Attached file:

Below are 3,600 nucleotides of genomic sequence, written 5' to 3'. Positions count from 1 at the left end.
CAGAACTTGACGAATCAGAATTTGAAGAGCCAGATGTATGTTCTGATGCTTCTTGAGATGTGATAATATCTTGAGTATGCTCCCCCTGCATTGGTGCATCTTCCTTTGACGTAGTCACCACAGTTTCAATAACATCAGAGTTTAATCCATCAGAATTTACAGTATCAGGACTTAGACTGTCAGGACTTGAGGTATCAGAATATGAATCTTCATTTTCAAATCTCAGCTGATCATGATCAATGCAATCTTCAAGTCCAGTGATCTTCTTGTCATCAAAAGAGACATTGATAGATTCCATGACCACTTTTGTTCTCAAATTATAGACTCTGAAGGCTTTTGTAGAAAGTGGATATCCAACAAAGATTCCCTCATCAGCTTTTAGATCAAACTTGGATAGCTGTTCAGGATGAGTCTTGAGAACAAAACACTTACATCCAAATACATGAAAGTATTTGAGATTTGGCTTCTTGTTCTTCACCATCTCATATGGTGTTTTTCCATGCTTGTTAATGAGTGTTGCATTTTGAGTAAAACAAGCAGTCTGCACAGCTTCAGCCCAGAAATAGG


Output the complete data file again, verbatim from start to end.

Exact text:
Below are 3,600 nucleotides of genomic sequence, written 5' to 3'. Positions count from 1 at the left end.
CAGAACTTGACGAATCAGAATTTGAAGAGCCAGATGTATGTTCTGATGCTTCTTGAGATGTGATAATATCTTGAGTATGCTCCCCCTGCATTGGTGCATCTTCCTTTGACGTAGTCACCACAGTTTCAATAACATCAGAGTTTAATCCATCAGAATTTACAGTATCAGGACTTAGACTGTCAGGACTTGAGGTATCAGAATATGAATCTTCATTTTCAAATCTCAGCTGATCATGATCAATGCAATCTTCAAGTCCAGTGATCTTCTTGTCATCAAAAGAGACATTGATAGATTCCATGACCACTTTTGTTCTCAAATTATAGACTCTGAAGGCTTTTGTAGAAAGTGGATATCCAACAAAGATTCCCTCATCAGCTTTTAGATCAAACTTGGATAGCTGTTCAGGATGAGTCTTGAGAACAAAACACTTACATCCAAATACATGAAAGTATTTGAGATTTGGCTTCTTGTTCTTCACCATCTCATATGGTGTTTTTCCATGCTTGTTAATGAGTGTTGCATTTTGAGTAAAACAAGCAGTCTGCACAGCTTCAGCCCAGAAATAGG